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Mitutoyo 264-012-10 USB Input Tool
|Price:||$133.48 & FREE Shipping|
|You Save:||$63.52 (32%)|
Specifications for this item
|System of Measurement||Inch|
|UPC||603908451778 , 094706564980|
|EAN||0094706564980 , 4946368543437|
|Inside Depth||7.5 inches|
|Item Weight||5.6 ounces|
|Number of Items||1|
|Specific Uses For Product||personal|
|Volume||50.63 Cubic Inches|
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The Mitutoyo 264-012-10 USB input tool provides an interface to input measurement data from a Mitutoyo measuring device with the Digimatic output feature to a computer. The tool is for use with Digimatic devices such as micrometers, calipers, or gauges, and connects to a computer through a USB interface.
The tool has an electronic housing and connects to the Digimatic device through an SPC connection cable, which is required for input (sold separately). An attached USB cable provides output to the computer through a USB 2.0 or 1.1 port. The tool converts received measurement data to keyboard signals for direct input into the cells of commercially available spreadsheet software, such Microsoft Excel (not included). The unit dimensions are 2.8 x 1.7 x 9 inches (72 x 44 x 23.5 mm) (H x W x D), and it weighs 2.6 ounces (74 grams). (H is height, the vertical distance from lowest to highest point; W is width, the horizontal distance from left to right; D is depth, the horizontal distance from front to back.)
Mitutoyo manufactures precision measuring tools, metrology equipment, and systems. The company was founded in Tokyo in 1934 and formed Mitutoyo America Corporation in 1963, which is headquartered in Aurora, IL.
Top Customer Reviews
1. If you don't currently have one, you'll need to purchase the cable that connects the calipers to the unit itself.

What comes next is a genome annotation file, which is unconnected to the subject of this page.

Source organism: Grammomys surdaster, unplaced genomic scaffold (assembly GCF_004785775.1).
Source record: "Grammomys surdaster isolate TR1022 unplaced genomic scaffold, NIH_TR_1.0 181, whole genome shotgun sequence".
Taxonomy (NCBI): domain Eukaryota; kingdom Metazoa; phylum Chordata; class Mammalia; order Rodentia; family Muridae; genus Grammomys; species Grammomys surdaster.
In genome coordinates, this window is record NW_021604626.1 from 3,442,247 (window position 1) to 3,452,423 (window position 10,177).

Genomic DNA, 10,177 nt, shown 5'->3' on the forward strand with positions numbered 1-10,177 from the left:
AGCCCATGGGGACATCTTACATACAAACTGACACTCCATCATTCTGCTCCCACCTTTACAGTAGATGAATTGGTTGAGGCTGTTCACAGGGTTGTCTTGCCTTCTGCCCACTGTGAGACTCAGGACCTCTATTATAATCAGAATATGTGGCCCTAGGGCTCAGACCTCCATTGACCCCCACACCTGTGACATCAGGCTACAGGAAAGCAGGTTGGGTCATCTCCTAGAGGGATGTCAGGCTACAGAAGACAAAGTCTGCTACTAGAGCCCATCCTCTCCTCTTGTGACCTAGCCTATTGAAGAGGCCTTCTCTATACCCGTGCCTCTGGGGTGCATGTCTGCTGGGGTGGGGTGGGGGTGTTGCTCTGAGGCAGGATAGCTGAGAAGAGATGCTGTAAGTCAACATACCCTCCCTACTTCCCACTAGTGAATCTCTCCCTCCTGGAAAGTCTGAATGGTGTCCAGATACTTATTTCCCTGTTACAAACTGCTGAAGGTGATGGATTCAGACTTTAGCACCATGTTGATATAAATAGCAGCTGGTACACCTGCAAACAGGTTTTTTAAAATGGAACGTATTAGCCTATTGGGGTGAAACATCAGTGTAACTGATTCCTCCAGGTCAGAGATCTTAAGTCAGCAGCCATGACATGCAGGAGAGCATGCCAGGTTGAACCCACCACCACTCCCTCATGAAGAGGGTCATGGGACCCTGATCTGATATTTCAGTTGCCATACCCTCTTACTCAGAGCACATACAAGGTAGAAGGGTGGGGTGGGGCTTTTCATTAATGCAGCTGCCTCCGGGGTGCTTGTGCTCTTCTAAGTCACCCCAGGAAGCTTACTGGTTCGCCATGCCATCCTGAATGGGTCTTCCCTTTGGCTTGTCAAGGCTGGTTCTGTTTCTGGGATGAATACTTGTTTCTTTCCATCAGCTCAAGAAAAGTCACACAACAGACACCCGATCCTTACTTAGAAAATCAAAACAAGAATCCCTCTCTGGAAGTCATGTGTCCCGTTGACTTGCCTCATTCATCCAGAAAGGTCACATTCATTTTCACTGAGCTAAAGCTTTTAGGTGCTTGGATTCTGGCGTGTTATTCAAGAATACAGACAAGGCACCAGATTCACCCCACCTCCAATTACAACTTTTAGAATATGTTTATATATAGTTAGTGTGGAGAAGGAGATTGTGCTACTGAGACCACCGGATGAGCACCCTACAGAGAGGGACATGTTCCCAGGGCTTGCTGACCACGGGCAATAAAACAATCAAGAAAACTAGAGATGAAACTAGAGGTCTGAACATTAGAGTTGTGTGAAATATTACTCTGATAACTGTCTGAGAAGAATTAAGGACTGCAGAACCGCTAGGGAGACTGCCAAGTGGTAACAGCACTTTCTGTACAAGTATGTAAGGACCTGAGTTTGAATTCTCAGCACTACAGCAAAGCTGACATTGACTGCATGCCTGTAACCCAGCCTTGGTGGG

2. The unit has a button on it that sends data from the calipers to the computer. However, most users will want to use a foot pedal to send the data instead. There's an 1/8" jack on the unit that you can plug a pedal into - BUT note that it needs to be a MONO connection. I connected an older DataMyte pedal to it with an 1/8" STEREO jack and it wouldn't work until I added a mono adapter. Ultimately, I connected a $20 mono piano pedal to it and it works great! You can get a standard mono piano pedal from any department store that sells synthesizers.
I tested the unit with Word, Excel, Access and AutoCAD and it worked as expected. It doesn't matter what program you're using really. The unit simply sends the data to any program as if the user was typing it. Also, note that the data is sent with a carriage return at the end of the stream. This allows the cursor to move to the "next line" in whatever software you're using without you having to press the ENTER key.
Make sure your Mitutoyo gage is a DIGIMATIC ABSOLUTE gage. Not all calipers/indicators/micrometers have the required SPC output, check Mitutoyo's website or look for the SPC port on your gage.
This is the older model of the Mitutoyo USB input tool, but it still has its usefulness if you have multiple Mitutoyo gages. If you want more flexibility with data input, this is a more economical solution than the newer "all-in-one" cables which only work with calipers or only indicators (remember there are seven different connector types). It allows you to keep the same USB input tool, and then purchase the more affordable data cable adapter ($30-$50) for each gage rather than a newer direct to usb cable for each gage ($170-$190).
Works on any application or any computer that can identify a HID peripheral. This input tool is identified as a keyboard.
It inputs just like a keyboard, ideal for excel. It takes a little practice to get used to keeping constant pressure on the caliper while hitting the data button, but I got consistent in about 10 measures by visually verifying the input result with the caliper screen. I've also hooked a foot pedal up to it, and had no issues (I can also walk and chew gum though!).
Most Recent Customer Reviews
I looked at these, but they still require a computer at the other end to do anything with the data. So I built my own with a Arduino microcontroller for less than $50 (including... Read morePublished on December 6, 2011 by Steve Spence